Recently the VA published a new regulation which opens the way for payment of benefits immediately to Air Force veterans and Air Force Reserve personnel who came in regular and repeated contact with airplanes used to spray herbicides during the Vietnam War. The VA estimates that as many as 1,500 to 2,100 personnel who served as flight, medical and ground maintenance crew members on C-123 aircraft were exposed to Agent Orange through contact with contaminated aircraft which had been used to disperse the herbicide during Operation Ranch Hand.
Benefits will be forthcoming for eligible personnel who submit a disability compensation claim for any of the 14 medical conditions that are related to Agent Orange exposure (known as Agent Orange presumptive conditions) as determined by the VA. Surviving dependents are eligible for dependency and indemnity compensation and burial benefits.
The new regulation follows an in-depth study by the National Academy of Sciences Institute of Medicine (IOM). “Opening up eligibility for this deserving group of Air Force veterans and reservists is the right thing to do,” said VA Secretary Bob McDonald. “We thank the IOM for its thorough review that provided the supporting evidence needed to ensure we can now fully compensate any former crew member who develops an Agent Orange-related disability.”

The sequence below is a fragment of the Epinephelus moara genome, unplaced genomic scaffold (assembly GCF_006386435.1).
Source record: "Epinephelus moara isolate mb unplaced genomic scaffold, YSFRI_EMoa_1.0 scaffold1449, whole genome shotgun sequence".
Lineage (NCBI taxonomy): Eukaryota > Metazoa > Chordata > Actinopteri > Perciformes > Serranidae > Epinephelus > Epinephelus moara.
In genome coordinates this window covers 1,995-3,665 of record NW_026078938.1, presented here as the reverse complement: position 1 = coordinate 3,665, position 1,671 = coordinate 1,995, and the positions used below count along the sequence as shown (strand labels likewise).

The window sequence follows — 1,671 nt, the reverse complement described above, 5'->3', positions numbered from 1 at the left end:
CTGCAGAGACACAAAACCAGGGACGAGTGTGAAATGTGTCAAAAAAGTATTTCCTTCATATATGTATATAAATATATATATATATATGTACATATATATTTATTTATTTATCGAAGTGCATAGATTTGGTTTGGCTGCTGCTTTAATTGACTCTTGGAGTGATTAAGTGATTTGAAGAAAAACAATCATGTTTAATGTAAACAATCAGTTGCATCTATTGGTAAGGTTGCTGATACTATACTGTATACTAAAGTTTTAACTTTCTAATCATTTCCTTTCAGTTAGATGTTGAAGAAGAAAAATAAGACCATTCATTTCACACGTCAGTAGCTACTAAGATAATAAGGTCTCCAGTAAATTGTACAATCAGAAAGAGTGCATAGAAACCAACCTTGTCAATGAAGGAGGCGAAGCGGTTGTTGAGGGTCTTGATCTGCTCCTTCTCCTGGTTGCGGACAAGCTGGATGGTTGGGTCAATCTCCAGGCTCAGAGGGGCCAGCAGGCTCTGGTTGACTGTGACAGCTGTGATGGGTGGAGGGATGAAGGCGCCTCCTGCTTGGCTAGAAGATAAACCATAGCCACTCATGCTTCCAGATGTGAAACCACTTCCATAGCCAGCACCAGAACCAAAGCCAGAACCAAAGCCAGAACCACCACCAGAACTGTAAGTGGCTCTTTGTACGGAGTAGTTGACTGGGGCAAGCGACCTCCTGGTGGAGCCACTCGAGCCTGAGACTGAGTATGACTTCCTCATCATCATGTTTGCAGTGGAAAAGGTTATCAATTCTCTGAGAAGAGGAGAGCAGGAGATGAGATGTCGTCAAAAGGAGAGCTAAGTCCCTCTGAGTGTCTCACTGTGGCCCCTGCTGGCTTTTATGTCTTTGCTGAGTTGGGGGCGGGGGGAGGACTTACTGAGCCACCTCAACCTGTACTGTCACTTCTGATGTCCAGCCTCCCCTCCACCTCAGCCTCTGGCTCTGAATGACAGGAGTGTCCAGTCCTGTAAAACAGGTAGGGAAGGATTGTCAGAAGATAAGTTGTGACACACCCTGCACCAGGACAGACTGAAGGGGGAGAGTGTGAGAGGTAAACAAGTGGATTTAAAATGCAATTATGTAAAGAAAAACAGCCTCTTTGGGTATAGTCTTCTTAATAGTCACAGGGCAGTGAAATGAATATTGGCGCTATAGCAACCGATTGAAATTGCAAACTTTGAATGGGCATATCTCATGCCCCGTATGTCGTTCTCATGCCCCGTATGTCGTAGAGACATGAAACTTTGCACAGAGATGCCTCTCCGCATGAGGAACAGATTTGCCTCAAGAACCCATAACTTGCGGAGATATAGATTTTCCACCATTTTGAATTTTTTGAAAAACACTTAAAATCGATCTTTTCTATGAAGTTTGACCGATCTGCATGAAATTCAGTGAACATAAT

Agent Orange was one of the herbicides and defoliants used by the U.S. military as part of its herbicidal warfare program which attempted to deprive the Viet Cong of food and vegetation cover. Operation Ranch Hand was the name of a U.S. herbicidal warfare operation which lasted from 1962 until 1971. During that period an estimated 20 million gallons of the chemicals were sprayed in Vietnam. The herbicides used were sprayed at up to 50 times the concentration than is used for normal agricultural use.